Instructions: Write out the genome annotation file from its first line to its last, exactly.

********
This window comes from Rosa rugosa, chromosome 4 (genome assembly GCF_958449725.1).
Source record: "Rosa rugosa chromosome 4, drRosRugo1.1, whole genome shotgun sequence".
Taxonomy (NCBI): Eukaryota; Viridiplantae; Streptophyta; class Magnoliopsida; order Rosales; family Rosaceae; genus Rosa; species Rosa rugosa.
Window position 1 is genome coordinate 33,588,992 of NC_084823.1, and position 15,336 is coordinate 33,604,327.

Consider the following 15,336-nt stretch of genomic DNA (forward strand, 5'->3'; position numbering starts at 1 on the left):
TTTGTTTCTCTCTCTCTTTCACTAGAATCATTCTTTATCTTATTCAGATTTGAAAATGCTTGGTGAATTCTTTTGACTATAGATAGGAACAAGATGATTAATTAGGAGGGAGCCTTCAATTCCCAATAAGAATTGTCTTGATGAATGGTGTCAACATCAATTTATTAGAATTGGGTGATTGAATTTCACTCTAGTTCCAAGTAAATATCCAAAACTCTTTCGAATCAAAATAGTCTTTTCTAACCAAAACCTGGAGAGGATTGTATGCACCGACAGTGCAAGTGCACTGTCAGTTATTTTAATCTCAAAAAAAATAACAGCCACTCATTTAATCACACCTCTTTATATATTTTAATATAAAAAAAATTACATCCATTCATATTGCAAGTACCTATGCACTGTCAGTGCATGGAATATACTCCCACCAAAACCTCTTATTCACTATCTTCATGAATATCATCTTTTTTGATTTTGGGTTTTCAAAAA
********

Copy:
This window comes from Rosa rugosa, chromosome 4 (genome assembly GCF_958449725.1).
Source record: "Rosa rugosa chromosome 4, drRosRugo1.1, whole genome shotgun sequence".
Taxonomy (NCBI): Eukaryota; Viridiplantae; Streptophyta; class Magnoliopsida; order Rosales; family Rosaceae; genus Rosa; species Rosa rugosa.
Window position 1 is genome coordinate 33,588,992 of NC_084823.1, and position 15,336 is coordinate 33,604,327.

Consider the following 15,336-nt stretch of genomic DNA (forward strand, 5'->3'; position numbering starts at 1 on the left):
TTTGTTTCTCTCTCTCTTTCACTAGAATCATTCTTTATCTTATTCAGATTTGAAAATGCTTGGTGAATTCTTTTGACTATAGATAGGAACAAGATGATTAATTAGGAGGGAGCCTTCAATTCCCAATAAGAATTGTCTTGATGAATGGTGTCAACATCAATTTATTAGAATTGGGTGATTGAATTTCACTCTAGTTCCAAGTAAATATCCAAAACTCTTTCGAATCAAAATAGTCTTTTCTAACCAAAACCTGGAGAGGATTGTATGCACCGACAGTGCAAGTGCACTGTCAGTTATTTTAATCTCAAAAAAAATAACAGCCACTCATTTAATCACACCTCTTTATATATTTTAATATAAAAAAAATTACATCCATTCATATTGCAAGTACCTATGCACTGTCAGTGCATGGAATATACTCCCACCAAAACCTCTTATTCACTATCTTCATGAATATCATCTTTTTTGATTTTGGGTTTTCAAAAA